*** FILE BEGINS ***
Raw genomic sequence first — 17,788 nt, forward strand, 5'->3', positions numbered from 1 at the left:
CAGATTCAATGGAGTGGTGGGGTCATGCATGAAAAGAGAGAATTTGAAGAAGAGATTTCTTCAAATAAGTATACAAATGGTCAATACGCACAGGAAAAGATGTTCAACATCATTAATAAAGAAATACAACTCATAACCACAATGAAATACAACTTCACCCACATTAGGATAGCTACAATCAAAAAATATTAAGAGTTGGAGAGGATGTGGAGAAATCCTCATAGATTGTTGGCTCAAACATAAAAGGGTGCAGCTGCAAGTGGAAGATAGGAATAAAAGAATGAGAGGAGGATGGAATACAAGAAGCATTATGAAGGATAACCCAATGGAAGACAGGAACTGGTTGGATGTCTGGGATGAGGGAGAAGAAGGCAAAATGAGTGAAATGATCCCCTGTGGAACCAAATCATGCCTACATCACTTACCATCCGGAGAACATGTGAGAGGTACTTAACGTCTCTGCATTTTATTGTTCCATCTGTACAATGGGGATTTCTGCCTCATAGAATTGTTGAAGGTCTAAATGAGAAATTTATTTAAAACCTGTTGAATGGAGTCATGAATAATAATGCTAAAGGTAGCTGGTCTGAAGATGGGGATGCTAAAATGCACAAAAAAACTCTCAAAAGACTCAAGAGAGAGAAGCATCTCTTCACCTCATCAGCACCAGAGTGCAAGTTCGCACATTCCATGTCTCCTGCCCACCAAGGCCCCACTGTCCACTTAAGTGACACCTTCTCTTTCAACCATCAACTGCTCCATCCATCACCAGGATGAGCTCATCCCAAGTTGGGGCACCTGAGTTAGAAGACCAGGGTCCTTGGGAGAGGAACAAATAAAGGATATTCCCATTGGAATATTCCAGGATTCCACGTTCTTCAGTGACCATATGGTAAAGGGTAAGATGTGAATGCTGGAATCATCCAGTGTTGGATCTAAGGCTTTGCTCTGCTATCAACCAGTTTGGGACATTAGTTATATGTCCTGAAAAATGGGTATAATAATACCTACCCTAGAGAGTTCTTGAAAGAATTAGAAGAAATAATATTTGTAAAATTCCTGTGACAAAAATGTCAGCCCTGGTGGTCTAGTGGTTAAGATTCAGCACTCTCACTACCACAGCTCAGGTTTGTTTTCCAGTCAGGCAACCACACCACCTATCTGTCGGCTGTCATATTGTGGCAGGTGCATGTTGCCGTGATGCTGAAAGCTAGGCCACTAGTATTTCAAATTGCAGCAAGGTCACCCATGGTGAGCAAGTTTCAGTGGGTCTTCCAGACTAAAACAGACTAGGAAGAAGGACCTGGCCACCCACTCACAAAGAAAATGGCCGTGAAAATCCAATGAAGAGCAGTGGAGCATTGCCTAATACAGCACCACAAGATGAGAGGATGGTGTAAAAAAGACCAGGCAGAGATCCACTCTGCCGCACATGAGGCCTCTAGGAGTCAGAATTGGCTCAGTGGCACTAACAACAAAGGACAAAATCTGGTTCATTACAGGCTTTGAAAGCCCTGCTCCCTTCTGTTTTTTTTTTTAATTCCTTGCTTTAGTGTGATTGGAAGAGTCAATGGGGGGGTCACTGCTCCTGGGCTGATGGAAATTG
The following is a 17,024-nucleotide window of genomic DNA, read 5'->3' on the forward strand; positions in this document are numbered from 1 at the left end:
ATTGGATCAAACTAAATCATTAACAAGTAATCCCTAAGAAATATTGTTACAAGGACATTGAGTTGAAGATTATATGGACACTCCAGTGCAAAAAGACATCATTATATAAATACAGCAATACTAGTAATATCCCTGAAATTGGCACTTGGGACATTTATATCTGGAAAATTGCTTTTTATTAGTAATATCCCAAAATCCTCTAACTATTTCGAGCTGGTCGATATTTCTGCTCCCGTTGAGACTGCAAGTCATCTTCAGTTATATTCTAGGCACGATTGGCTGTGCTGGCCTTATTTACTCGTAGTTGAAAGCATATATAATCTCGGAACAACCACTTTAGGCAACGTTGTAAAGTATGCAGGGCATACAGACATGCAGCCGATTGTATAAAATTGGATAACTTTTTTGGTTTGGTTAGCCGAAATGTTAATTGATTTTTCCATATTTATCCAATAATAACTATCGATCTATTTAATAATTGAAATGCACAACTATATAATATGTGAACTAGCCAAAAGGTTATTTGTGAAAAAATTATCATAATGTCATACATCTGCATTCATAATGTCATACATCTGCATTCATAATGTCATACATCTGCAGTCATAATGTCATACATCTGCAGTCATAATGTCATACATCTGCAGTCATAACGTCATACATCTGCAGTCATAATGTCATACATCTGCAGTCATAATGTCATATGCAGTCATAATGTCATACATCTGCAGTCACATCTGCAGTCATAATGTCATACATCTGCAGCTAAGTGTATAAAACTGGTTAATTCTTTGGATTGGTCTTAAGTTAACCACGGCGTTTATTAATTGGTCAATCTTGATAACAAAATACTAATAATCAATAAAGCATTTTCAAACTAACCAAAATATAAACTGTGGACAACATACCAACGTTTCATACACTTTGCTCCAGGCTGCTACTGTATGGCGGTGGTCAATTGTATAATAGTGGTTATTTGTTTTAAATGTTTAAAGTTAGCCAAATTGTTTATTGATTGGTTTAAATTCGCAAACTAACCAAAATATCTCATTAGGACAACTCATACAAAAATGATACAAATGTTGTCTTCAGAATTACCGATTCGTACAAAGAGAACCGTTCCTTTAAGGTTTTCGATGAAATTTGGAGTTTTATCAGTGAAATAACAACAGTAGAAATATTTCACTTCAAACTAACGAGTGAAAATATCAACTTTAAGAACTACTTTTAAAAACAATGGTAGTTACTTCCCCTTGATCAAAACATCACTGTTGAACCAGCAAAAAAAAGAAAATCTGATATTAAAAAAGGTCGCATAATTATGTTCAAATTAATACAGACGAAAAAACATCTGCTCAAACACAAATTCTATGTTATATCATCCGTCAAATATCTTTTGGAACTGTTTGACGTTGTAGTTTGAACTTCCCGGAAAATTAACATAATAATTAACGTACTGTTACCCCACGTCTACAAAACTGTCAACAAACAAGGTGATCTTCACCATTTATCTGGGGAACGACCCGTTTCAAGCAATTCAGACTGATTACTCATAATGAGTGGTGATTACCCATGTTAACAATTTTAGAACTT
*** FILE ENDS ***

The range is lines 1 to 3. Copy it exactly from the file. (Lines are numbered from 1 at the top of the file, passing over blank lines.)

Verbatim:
Raw genomic sequence first — 17,788 nt, forward strand, 5'->3', positions numbered from 1 at the left:
CAGATTCAATGGAGTGGTGGGGTCATGCATGAAAAGAGAGAATTTGAAGAAGAGATTTCTTCAAATAAGTATACAAATGGTCAATACGCACAGGAAAAGATGTTCAACATCATTAATAAAGAAATACAACTCATAACCACAATGAAATACAACTTCACCCACATTAGGATAGCTACAATCAAAAAATATTAAGAGTTGGAGAGGATGTGGAGAAATCCTCATAGATTGTTGGCTCAAACATAAAAGGGTGCAGCTGCAAGTGGAAGATAGGAATAAAAGAATGAGAGGAGGATGGAATACAAGAAGCATTATGAAGGATAACCCAATGGAAGACAGGAACTGGTTGGATGTCTGGGATGAGGGAGAAGAAGGCAAAATGAGTGAAATGATCCCCTGTGGAACCAAATCATGCCTACATCACTTACCATCCGGAGAACATGTGAGAGGTACTTAACGTCTCTGCATTTTATTGTTCCATCTGTACAATGGGGATTTCTGCCTCATAGAATTGTTGAAGGTCTAAATGAGAAATTTATTTAAAACCTGTTGAATGGAGTCATGAATAATAATGCTAAAGGTAGCTGGTCTGAAGATGGGGATGCTAAAATGCACAAAAAAACTCTCAAAAGACTCAAGAGAGAGAAGCATCTCTTCACCTCATCAGCACCAGAGTGCAAGTTCGCACATTCCATGTCTCCTGCCCACCAAGGCCCCACTGTCCACTTAAGTGACACCTTCTCTTTCAACCATCAACTGCTCCATCCATCACCAGGATGAGCTCATCCCAAGTTGGGGCACCTGAGTTAGAAGACCAGGGTCCTTGGGAGAGGAACAAATAAAGGATATTCCCATTGGAATATTCCAGGATTCCACGTTCTTCAGTGACCATATGGTAAAGGGTAAGATGTGAATGCTGGAATCATCCAGTGTTGGATCTAAGGCTTTGCTCTGCTATCAACCAGTTTGGGACATTAGTTATATGTCCTGAAAAATGGGTATAATAATACCTACCCTAGAGAGTTCTTGAAAGAATTAGAAGAAATAATATTTGTAAAATTCCTGTGACAAAAATGTCAGCCCTGGTGGTCTAGTGGTTAAGATTCAGCACTCTCACTACCACAGCTCAGGTTTGTTTTCCAGTCAGGCAACCACACCACCTATCTGTCGGCTGTCATATTGTGGCAGGTGCATGTTGCCGTGATGCTGAAAGCTAGGCCACTAGTATTTCAAATTGCAGCAAGGTCACCCATGGTGAGCAAGTTTCAGTGGGTCTTCCAGACTAAAACAGACTAGGAAGAAGGACCTGGCCACCCACTCACAAAGAAAATGGCCGTGAAAATCCAATGAAGAGCAGTGGAGCATTGCCTAATACAGCACCACAAGATGAGAGGATGGTGTAAAAAAGACCAGGCAGAGATCCACTCTGCCGCACATGAGGCCTCTAGGAGTCAGAATTGGCTCAGTGGCACTAACAACAAAGGACAAAATCTGGTTCATTACAGGCTTTGAAAGCCCTGCTCCCTTCTGTTTTTTTTTTTAATTCCTTGCTTTAGTGTGATTGGAAGAGTCAATGGGGGGGTCACTGCTCCTGGGCTGATGGAAATTG
The following is a 17,024-nucleotide window of genomic DNA, read 5'->3' on the forward strand; positions in this document are numbered from 1 at the left end: